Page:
The year 2020 can be called the year of novel coronavirus (COVID-19), which has swept not only its city of origin, i.e. Wuhan in China but also the entire world. As a result, the world is trying to come to terms with the ‘new normal’ by wearing masks and gloves and by following social distancing, i.e. maintaining a minimum distance of 6 feet from each other. As an aftermath of the coronavirus pandemic, people have become even more conscious about keeping the area in and around their house clean and are disinfecting any object that enters their premises. Thus, in response to the pandemic, governments and companies across the world are taking to several sanitation practices, specifically ultraviolet (UV) light, a disinfectant which has been in use for decades in hospitals and other health care services.
Decoding Ultraviolet light
UV radiation can be divided into UV-A (320 to 400 nm), UV-B (280 to 320 nm) and UV-C rays (200 to 280 nm). The reason why UV radiation is effective as a disinfectant against various bacteria and viruses is it disrupts their DNA and thus prevents them from performing vital functions. Yet, not all kinds of UV light is effective for disinfection. For disinfection purposes, the optimum wavelength required is in the range of 260 nm to 275 nm and germicidal effectiveness falls exponentially with longer wavelengths.
Power intensity, wavelength and exposure duration are some of the major factors typically used to determine effectiveness of UV light against microbes. For example, on surfaces and in water, there might be several germs with differing optimal absorption wavelengths. For any given wavelength of Germicidal UV (GUV), its exposure duration and power would need to be determined in order to achieve the required level of sterilization.
While developing a product for a particular disinfection requirement, it is imperative to gauge the performance of UV LEDs under different conditions and how these conditions are related to one another. While power and wavelength are the first factors a design engineer considers, these are not the only factors to be considered. The wavelength, viewing angle and radiation pattern provide insights with respect to the usefulness of the power specified and current related information provide room for control and design of system for end of life requirements. Lastly, thermal related information such as maximum junction temperature and thermal resistance are important specifications for development of an efficient and application specific thermal management.
GUV is ideal for use in offices, hospitals, parking lots, hotels, factories and warehouses, train stations etc. to make the manual sanitisation process easier and more effective. Many companies in India will be launching a pre-tested UV product line that will include sanitization enclosures, wands, remote-controlled robots etc. applicable for both industrial and residential usage.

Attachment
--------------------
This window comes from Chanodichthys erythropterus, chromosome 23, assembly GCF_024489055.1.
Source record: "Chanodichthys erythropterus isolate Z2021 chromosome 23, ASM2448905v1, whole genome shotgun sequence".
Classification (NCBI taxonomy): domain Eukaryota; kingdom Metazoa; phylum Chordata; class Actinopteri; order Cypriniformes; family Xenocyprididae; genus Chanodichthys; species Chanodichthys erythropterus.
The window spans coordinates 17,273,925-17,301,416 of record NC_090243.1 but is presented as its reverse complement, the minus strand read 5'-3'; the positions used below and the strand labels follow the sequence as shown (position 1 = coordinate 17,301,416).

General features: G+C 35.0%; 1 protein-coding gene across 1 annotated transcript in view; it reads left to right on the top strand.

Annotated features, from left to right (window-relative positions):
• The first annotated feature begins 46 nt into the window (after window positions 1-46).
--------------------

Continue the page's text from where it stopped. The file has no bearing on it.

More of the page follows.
Is UV light safe for humans?
UV-C light only penetrates the upper layers of the skin and eye while the shortest wavelengths hard penetrate living cells. Hence, it may cause a slight, transitory sunburn from accidental over-exposure to the skin. Even though GUV lamps may pose a theoretical delayed hazard, incidental UV exposures would not significantly increase one’s lifetime risk for cataract or skin cancer when compared with exposure to UV light from the sun on a daily basis. As a precaution, it is important to avoid entering the disinfected area after 30-40 minutes of operation of a GUV lamp. Also, one should not look directly into the disinfection lamp in order to prevent damage to the eyes. The products developed using this technology will also have to be intelligent keeping in consideration the requirements of daily usage.
UV to experience an accelerated usage
While some of the effects of this pandemic might be short-lived, it is certain that the emphasis on cleanliness will stay. Consumers are likely to remain conscious of hygiene and it is going to influence their purchase decisions such as where to shop, which restaurant to dine in etc. In 2018, the global UV disinfection equipment market was valued at $1.1 billion. According to Allied Market Research, it is expected to reach $3.4 billion by 2026. Slowly, we see an accelerated adoption of technologies like GUV not just in hospitals, health care services and public spaces but also in common households. By investing in disinfection solutions such as GUV, we would be able to ensure better protection of our health and would be able to adjust more easily to the ‘new normal.’
Senior Vice President
Havels India Ltd.